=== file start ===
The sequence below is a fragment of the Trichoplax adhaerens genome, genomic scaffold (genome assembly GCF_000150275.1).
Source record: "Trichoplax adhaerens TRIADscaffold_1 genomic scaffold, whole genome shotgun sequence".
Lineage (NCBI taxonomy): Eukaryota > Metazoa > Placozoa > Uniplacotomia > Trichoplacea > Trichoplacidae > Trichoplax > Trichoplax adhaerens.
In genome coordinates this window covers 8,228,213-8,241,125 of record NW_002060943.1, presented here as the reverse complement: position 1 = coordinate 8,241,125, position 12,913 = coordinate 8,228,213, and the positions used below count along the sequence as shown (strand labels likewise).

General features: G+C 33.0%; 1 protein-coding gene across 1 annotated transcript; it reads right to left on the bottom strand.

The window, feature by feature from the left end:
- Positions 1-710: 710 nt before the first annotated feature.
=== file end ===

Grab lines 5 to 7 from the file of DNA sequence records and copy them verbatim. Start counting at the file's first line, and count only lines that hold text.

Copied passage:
General features: G+C 33.0%; 1 protein-coding gene across 1 annotated transcript; it reads right to left on the bottom strand.

The window, feature by feature from the left end:
- Positions 1-710: 710 nt before the first annotated feature.